Sample preparation: how to disperse powder for amazing SEM images

By Willem van Zyl - Nov 16, 2018

The ability to analyze particles is becoming increasingly more important due to the rising prominence of additive manufacturing, leading to more stringent quality requirements for industrial manufacturers. Beyond maximizing yields, manufacturers need to ensure that their processes consistently deliver particles that have the appropriate size and morphology.

As we have outlined in a recent blog, sample preparation is a key step when performing electron microscopy analysis. When analyzing particles, in particular, this step is even more crucial.

In this blog, we discuss how to use the Nebula™ vacuum dispersion system as a tool to disperse powder samples in order to analyze individual particles using our in-house developed software.

Why the dispersion of powder samples prior to SEM imaging is necessary

To ensure that downstream analysis of particle properties is accurate, it is not only necessary to separate individual particles, but also to break apart agglomerates. Figure 1 shows the difference between adding a powder sample directly onto the carbon adhesive, and using the Nebula™ vacuum dispersion system.

Nebula vacuum dispersion

Figure 1: Comparison between applying a powder sample directly to carbon adhesive (left) and using the Nebula™ vacuum dispersion system (right). Images taken from our sample preparation E-guide are available here

How to use the Nebula for sample preparation

The steps to take when using the Nebula™ are shown in the schematic below. Before starting, the user removes the vacuum cylinder and takes a sample stub, typically made from aluminum. A holey carbon adhesive film (a) is applied before placing the stub on the Nebula™ pedestal (b) and replacing the vacuum cylinder. The vacuum valve is opened (c), which causes the pressure inside the vacuum cylinder to rapidly decrease.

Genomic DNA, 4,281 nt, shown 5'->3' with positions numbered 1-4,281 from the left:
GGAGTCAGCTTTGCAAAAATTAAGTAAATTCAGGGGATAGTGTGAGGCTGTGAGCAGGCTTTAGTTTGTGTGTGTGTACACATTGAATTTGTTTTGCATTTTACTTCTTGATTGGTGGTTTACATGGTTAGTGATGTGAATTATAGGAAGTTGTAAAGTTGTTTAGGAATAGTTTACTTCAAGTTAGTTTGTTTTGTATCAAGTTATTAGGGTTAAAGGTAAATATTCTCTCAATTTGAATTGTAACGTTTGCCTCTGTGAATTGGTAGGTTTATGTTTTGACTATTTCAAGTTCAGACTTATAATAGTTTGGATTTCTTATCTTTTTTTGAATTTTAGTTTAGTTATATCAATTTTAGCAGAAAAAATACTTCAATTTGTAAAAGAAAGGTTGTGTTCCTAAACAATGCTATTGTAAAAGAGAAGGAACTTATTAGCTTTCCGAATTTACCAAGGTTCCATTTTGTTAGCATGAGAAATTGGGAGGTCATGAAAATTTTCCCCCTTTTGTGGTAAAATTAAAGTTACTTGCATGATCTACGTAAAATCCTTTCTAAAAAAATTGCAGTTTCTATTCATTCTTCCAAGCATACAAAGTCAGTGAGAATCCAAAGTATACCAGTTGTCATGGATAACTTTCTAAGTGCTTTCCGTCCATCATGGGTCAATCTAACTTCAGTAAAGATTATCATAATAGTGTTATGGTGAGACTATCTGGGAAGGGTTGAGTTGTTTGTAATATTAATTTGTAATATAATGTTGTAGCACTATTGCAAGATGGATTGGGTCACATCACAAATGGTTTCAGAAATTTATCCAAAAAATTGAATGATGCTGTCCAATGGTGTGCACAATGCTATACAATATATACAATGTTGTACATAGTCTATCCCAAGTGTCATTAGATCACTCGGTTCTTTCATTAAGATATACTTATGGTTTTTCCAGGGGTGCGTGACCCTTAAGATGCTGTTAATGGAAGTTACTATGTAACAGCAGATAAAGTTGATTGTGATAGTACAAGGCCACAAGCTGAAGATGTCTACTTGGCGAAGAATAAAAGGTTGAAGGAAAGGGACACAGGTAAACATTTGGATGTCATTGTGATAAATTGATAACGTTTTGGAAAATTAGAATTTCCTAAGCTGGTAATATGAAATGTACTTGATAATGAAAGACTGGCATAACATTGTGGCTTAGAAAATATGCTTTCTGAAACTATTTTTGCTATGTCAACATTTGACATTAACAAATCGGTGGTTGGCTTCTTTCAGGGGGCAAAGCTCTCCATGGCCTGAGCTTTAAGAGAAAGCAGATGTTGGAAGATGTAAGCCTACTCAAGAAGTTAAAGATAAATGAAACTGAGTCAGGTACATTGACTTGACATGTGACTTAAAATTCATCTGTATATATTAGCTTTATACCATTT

By observing the pressure gauge, the user can adjust the vacuum level inside the cylinder(d). Once the vacuum is at the correct level, the vacuum valve is closed (e) and the sample of interest is placed on top of the vacuum cylinder (f). The vacuum is released by pressing down on the lever (g), which causes an influx of air into the cylinder. Once the air pressure inside the cylinder has reached ambient levels, the user can remove the cylinder, and proceed with imaging (h) and analysis (i).

Schermafbeelding 2018-11-15 om 14.01.15
 

I have perfectly dispersed powder, now what?

Once the particles in your sample have been evenly dispersed, you can start analyzing your sample using a SEM. The ParticleMetric software was developed in house and was specially designed with particle analysis in mind. This software package enables users to analyze particles in terms of parameters such as diameter, circularity or grayscale level. By revisiting outliers in the dataset, the user can perform elemental analysis via EDX for a powerful solution.

Recently, a group of researchers (Kotronia et al., available here) studied the encapsulation of oregano essential oils in β-Cyclodextrin. Using ParticleMetric, the average size of particles was determined, validating their experimental procedure.

In another use case, the Nebula™ was used for dispersing printer toner particles and particle size was determined using ParticleMetric, as part of a US patent application.

As can be seen from these examples, there are numerous solutions to problems you might encounter in your laboratory or industrial processes. If you would like to download the ParticleMetric & Nebula™ brochure, please click here.

Did you know? Coating your samples when performing particle analysis will remove elemental contrast, rendering particles less visible, so do not use coated samples. For other tips on sample preparation, please take a look at our sample preparation guide here:

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About the author

Willem van Zyl is Application Specialist at Thermo Fisher Scientific, the world leader in serving science. He is excited by analytical instruments that are accessible and user-friendly, and truly believes that a SEM image is worth a kazillion words.

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